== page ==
The dedication today of Fort Curtis, a Union fort replica, will begin Helena’s Civil War Sesquicentennial commemoration of a multi-faceted heritage that includes Federal occupation, seven Confederate generals, and an encampment of thousands of freed slaves. The block-long reproduction of Fort Curtis at the corner of York and Columbia streets recalls the historic river city’s occupation by Federal troops from July 1862, through the Civil War’s end in 1865, as well as the Confederacy’s failed attempt on July 4, 1863, to return the city and its strategic position along the Mississippi River to Southern control.

In 2009 a plan developed by Mudpuppy and Waterdog of Versailles, Ky, in conjunction with the local Civil War subcommittee of the Delta Bridge Project, was unveiled giving voice to those affected by the Civil War – Union and Confederate, black and white, soldier and civilian, men and women. As the plan states, “It is a story of people who lived through our na¬tion’s most trying time, a story woven from the unique thread of events that form Helena’s past and make it such a special place. It is a story of courage, passion, terror, death, hope, and sadness.”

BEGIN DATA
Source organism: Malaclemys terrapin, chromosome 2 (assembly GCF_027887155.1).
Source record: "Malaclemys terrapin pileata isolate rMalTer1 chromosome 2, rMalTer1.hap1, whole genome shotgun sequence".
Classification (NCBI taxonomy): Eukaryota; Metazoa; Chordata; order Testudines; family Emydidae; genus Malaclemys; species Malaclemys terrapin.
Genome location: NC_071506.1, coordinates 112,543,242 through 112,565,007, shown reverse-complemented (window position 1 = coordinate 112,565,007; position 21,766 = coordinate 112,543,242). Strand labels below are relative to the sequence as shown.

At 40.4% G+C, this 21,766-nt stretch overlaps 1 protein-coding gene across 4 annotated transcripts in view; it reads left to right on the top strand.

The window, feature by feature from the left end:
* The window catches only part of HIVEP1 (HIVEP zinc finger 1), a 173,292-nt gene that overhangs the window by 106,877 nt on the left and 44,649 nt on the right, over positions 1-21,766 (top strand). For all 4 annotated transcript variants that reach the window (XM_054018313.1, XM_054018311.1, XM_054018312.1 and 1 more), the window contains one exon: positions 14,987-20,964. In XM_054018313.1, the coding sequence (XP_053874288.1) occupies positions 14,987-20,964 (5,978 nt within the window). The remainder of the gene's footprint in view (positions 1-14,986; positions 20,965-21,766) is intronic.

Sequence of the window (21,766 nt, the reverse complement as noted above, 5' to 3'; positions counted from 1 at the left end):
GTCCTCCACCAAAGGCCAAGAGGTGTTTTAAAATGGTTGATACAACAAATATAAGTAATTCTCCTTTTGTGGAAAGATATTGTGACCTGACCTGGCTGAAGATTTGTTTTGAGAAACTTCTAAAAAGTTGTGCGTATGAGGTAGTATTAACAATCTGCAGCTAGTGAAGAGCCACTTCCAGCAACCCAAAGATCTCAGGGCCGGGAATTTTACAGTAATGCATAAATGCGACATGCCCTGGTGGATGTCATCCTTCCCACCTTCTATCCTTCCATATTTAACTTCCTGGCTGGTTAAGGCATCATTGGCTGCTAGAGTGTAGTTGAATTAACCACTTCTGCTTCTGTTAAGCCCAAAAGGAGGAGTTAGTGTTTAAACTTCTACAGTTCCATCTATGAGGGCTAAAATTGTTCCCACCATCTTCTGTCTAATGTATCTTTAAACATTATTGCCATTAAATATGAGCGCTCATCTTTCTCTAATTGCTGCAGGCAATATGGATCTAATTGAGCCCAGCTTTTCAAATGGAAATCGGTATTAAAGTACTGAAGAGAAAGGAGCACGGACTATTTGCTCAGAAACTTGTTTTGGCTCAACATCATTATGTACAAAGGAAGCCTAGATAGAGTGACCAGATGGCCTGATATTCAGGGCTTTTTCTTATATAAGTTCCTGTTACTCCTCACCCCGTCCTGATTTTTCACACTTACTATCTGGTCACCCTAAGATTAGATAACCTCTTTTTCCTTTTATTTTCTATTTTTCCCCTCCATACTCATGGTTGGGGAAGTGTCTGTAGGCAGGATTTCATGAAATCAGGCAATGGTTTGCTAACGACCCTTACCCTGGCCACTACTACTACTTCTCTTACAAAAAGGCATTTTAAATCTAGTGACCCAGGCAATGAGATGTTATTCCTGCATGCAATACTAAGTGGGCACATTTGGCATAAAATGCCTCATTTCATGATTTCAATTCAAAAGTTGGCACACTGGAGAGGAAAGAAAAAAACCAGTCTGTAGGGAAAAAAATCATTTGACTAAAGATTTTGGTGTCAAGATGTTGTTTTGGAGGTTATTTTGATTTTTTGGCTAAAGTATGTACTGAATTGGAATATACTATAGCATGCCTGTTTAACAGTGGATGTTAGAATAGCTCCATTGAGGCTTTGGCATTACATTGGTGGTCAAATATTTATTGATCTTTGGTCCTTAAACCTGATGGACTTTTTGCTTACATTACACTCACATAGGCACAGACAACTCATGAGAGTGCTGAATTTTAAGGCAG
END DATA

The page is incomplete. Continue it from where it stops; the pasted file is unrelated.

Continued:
The dedication program includes a keynote by federal Judge Brian Miller, a 4th generation Helena native. Judge Miller’s great grandfather Abraham H. Miller, was born a slave and came to Helena with his mother during the Civil War.